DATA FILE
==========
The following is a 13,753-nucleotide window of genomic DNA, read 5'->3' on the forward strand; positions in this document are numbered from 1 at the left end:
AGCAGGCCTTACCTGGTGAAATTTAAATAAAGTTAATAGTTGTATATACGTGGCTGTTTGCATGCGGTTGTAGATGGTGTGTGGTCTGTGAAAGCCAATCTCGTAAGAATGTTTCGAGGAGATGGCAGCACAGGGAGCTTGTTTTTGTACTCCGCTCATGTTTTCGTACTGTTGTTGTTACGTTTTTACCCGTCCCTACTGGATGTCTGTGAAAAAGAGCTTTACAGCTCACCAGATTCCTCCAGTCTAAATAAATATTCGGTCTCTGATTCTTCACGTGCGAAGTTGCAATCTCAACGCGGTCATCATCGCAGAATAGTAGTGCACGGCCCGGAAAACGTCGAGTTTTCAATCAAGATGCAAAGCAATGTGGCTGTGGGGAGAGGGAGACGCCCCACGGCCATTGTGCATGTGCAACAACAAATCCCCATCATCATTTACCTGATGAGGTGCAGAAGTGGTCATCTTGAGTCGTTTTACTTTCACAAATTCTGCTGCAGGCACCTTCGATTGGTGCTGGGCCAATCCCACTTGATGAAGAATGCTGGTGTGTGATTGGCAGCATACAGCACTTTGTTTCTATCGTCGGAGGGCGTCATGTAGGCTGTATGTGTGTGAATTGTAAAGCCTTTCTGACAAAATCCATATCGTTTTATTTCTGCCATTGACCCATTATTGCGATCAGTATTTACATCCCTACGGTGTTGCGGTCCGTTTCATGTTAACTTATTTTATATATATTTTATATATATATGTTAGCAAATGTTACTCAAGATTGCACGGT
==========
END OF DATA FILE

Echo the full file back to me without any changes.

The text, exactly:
The following is a 13,753-nucleotide window of genomic DNA, read 5'->3' on the forward strand; positions in this document are numbered from 1 at the left end:
AGCAGGCCTTACCTGGTGAAATTTAAATAAAGTTAATAGTTGTATATACGTGGCTGTTTGCATGCGGTTGTAGATGGTGTGTGGTCTGTGAAAGCCAATCTCGTAAGAATGTTTCGAGGAGATGGCAGCACAGGGAGCTTGTTTTTGTACTCCGCTCATGTTTTCGTACTGTTGTTGTTACGTTTTTACCCGTCCCTACTGGATGTCTGTGAAAAAGAGCTTTACAGCTCACCAGATTCCTCCAGTCTAAATAAATATTCGGTCTCTGATTCTTCACGTGCGAAGTTGCAATCTCAACGCGGTCATCATCGCAGAATAGTAGTGCACGGCCCGGAAAACGTCGAGTTTTCAATCAAGATGCAAAGCAATGTGGCTGTGGGGAGAGGGAGACGCCCCACGGCCATTGTGCATGTGCAACAACAAATCCCCATCATCATTTACCTGATGAGGTGCAGAAGTGGTCATCTTGAGTCGTTTTACTTTCACAAATTCTGCTGCAGGCACCTTCGATTGGTGCTGGGCCAATCCCACTTGATGAAGAATGCTGGTGTGTGATTGGCAGCATACAGCACTTTGTTTCTATCGTCGGAGGGCGTCATGTAGGCTGTATGTGTGTGAATTGTAAAGCCTTTCTGACAAAATCCATATCGTTTTATTTCTGCCATTGACCCATTATTGCGATCAGTATTTACATCCCTACGGTGTTGCGGTCCGTTTCATGTTAACTTATTTTATATATATTTTATATATATATGTTAGCAAATGTTACTCAAGATTGCACGGT